Schwarzenegger "was the glue that made it work," said Epstein, adding that the governor's family connections to environmental activist Robert F. Kennedy Jr. didn't hurt.
Following the measure's defeat, prominent state officials said they continued to find Valero and Tesoro's role in the initiative somewhat mystifying. Mary Nichols, chairwoman of the California Air Resources Board, said in an interview that she never received "a clear answer" and "never got the facts."
"The best answer I ever got was that they felt they were being disadvantaged relative to other companies about the way we were planning to do the program," Nichols said. "We are so straight at the ARB. We're not interested in choosing one oil company over another. Frankly, I do think the label 'Texas oil companies' was legit. That's not the way we do things in California. I think it was a mistake."
Nichols went on to say that the support from groups like the Black Chamber of Commerce and the Teamsters for A.B. 32 was crucial. Dan Jacobson, legislative director for Environment California, said the coalition should help in future dealings over climate policy.
"You don't get a victory like this and not have it ripple through," Jacobson said.
The result may also have injected a sense of political confidence into a clean-tech sector that has never experienced this kind of victory on Election Day. Nancy Pfund, a managing partner at DBL Investors -- which has investments in SolarCity, BrightSource Energy Inc. and Tesla Motors Inc., to name a few -- described it as the kind of experience that could strengthen the still-emerging green economy from the ground up.
"It's a shot in the arm," Pfund said. "I don't think the movement was weak, but it galvanized the movement."
The view from the other side
Energy lobbyists in Washington, D.C., were taking a longer view. To them, the victory in California was minor, especially when considered against the backdrop of giant Republican gains in Congress and the failure of international climate talks over the last year.
Frank Maisano, an energy specialist at Bracewell and Giuliani, argued that the final outcome on Prop 23 "is not going to matter" because A.B. 32 could ultimately get dragged into court. He added that the law would not reduce greenhouse gas emissions because it represents a single state acting alone.
"The environmentalists are looking for a victory, and they've invested heavily out there," Maisano said from his office in Washington before the result was final. "I expect them to be in full spin mode about how they saved it and how they're going to implement it. Prop 23 would probably do A.B. 32 a favor. It's going to be tough to implement, it'll be legally challenged, it won't have much impact."
Maisano added that "how California goes is not how the nation goes on climate change."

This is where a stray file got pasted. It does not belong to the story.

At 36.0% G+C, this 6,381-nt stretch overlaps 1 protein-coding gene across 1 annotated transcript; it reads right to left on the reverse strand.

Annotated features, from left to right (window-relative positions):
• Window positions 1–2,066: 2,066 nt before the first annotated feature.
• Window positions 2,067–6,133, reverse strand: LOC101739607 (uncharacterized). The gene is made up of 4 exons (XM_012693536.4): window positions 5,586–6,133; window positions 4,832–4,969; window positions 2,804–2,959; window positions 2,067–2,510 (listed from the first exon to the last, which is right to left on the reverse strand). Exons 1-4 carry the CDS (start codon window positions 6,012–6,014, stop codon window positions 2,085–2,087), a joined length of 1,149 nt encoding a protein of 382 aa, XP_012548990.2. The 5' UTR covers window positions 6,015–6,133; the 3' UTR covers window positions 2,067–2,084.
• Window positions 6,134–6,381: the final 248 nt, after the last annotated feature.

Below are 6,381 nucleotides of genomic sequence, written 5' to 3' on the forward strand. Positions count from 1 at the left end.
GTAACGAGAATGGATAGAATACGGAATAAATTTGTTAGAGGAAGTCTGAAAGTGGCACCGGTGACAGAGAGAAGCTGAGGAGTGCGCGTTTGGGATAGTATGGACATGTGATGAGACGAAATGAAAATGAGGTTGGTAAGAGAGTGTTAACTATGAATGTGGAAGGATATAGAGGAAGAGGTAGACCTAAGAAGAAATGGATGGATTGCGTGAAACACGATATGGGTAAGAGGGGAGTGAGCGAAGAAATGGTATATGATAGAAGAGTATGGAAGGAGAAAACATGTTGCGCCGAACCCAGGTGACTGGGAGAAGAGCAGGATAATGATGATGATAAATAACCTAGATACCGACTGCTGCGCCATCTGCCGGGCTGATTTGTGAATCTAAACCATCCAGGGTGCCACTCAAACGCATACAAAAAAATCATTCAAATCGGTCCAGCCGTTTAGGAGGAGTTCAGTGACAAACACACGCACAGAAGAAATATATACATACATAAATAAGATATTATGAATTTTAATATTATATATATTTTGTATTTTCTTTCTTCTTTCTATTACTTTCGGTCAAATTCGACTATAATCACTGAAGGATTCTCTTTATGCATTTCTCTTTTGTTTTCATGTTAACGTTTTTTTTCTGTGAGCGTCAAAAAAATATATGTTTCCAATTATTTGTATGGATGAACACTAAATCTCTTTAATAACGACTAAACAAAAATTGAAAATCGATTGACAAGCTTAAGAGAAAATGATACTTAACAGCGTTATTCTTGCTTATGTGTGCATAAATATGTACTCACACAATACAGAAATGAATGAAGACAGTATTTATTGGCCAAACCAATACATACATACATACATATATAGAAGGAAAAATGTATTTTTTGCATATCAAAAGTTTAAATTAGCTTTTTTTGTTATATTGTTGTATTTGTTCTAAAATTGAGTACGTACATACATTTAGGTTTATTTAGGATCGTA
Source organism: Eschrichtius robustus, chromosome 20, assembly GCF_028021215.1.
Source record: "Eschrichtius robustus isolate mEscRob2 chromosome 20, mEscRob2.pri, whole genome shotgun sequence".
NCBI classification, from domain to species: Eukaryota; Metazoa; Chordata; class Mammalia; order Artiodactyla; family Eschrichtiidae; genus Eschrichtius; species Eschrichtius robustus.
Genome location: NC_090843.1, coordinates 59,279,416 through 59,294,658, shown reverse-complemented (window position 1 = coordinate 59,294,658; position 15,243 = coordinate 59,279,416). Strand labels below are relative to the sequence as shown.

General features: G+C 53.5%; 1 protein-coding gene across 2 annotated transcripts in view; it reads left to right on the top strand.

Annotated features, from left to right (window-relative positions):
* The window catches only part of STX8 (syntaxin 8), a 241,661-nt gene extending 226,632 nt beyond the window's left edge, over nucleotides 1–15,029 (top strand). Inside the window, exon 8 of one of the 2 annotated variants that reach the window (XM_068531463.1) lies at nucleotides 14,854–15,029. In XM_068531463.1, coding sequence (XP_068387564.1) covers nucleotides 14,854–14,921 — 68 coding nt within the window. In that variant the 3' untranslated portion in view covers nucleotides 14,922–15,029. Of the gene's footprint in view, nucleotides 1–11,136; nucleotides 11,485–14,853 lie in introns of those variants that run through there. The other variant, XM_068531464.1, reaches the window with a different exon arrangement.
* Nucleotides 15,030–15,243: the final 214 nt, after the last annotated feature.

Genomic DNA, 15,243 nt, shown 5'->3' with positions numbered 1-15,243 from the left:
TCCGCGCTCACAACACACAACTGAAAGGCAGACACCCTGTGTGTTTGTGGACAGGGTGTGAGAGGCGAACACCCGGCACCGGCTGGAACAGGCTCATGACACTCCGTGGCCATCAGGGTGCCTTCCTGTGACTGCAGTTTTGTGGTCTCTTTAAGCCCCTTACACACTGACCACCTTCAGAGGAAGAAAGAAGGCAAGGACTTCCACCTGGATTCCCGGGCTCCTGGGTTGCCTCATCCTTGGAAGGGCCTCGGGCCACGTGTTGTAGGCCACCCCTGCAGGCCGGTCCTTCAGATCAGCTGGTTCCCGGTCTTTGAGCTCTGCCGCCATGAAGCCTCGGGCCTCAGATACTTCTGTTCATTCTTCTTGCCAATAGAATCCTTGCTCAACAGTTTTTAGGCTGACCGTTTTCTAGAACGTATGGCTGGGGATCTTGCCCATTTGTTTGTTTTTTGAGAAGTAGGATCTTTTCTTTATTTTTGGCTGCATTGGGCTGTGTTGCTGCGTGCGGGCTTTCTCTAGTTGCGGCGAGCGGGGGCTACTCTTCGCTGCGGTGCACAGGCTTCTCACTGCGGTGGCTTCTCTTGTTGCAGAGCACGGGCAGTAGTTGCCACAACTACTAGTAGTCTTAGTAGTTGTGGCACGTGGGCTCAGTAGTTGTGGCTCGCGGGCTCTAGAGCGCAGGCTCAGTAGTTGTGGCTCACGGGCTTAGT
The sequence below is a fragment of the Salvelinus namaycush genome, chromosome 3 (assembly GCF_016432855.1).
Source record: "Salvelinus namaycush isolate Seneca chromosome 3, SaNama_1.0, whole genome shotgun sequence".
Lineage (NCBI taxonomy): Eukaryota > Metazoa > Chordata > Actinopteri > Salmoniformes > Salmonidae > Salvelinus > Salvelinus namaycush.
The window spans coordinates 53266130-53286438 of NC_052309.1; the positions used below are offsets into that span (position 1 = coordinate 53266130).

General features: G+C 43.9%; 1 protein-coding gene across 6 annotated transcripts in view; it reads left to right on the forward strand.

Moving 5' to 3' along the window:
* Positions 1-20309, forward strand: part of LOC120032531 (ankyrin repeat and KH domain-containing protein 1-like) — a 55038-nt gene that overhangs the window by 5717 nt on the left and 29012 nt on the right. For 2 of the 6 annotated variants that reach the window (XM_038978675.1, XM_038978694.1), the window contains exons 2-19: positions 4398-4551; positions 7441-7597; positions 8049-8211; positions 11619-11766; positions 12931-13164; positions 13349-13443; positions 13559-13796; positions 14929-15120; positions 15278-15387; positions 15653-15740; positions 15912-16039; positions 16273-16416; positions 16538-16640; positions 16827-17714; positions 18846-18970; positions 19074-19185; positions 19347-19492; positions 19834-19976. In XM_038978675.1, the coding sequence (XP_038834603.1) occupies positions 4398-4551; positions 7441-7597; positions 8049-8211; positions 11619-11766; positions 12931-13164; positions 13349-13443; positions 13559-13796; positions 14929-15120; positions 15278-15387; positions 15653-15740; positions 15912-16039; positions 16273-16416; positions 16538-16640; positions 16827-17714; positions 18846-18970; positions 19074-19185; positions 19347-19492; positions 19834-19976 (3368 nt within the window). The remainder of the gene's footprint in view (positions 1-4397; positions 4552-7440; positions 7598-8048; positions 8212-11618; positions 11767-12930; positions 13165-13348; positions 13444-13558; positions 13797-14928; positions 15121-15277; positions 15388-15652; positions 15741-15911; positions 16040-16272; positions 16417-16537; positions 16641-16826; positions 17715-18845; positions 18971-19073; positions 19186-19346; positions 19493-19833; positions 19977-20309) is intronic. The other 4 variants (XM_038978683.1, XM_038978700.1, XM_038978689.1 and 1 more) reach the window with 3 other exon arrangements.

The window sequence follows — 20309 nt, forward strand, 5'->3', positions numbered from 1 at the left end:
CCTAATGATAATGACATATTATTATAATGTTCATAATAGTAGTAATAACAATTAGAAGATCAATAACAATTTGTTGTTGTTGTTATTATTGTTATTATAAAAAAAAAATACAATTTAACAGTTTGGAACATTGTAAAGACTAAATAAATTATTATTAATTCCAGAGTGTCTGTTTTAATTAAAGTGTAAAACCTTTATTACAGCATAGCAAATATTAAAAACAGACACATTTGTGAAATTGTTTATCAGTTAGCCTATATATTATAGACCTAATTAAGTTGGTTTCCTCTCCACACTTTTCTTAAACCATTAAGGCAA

"They may be able to force other issues like transportation fuels, but they won't be able to force the Southeast into adopting this," he said. "The manufacturing base in those regions is way more impacted than the manufacturing base that has basically already left California."
Back in California, Anita Mangels, head of communications for Yes on 23, said the venture capitalists and hedge fund managers behind the A.B. 32 defense team had spent so much money not out of the kindness of their hearts but to protect investments.
"That money was used to disseminate a very misleading message," said Mangels, who noted her campaign was outspent 3-to-1. She also continued to insist that A.B. 32 would be a "jobs killer" that would drive more base manufacturing out of California.
Prop 26 outcome still uncertain
The vote count on a second ballot measure, Proposition 26, that could also affect the state's climate change law was too close to call at publication time.
With 70 percent of precincts reporting, about 53 percent of voters had voted "yes" on Prop 26, to 47 percent against.
The measure would tighten how the state constitution defines taxes and regulatory fees. It has been called the "evil twin" of Prop 23 by environmental activists who fear it would inhibit the state Air Resources Board's ability to charge carbon fees for implementing A.B. 32.
An analysis released last week by the law school at University of California, Los Angeles, found that Prop 26 could "erect significant barriers" to many environmental programs in California, including A.B. 32, by requiring a two-thirds supermajority vote in the state Legislature for many fees and new taxes -- this despite claims by the "Yes on 26" campaign that the measure would simply make it more difficult to increase taxes.
Look for more on Prop 26 in today's edition of Greenwire.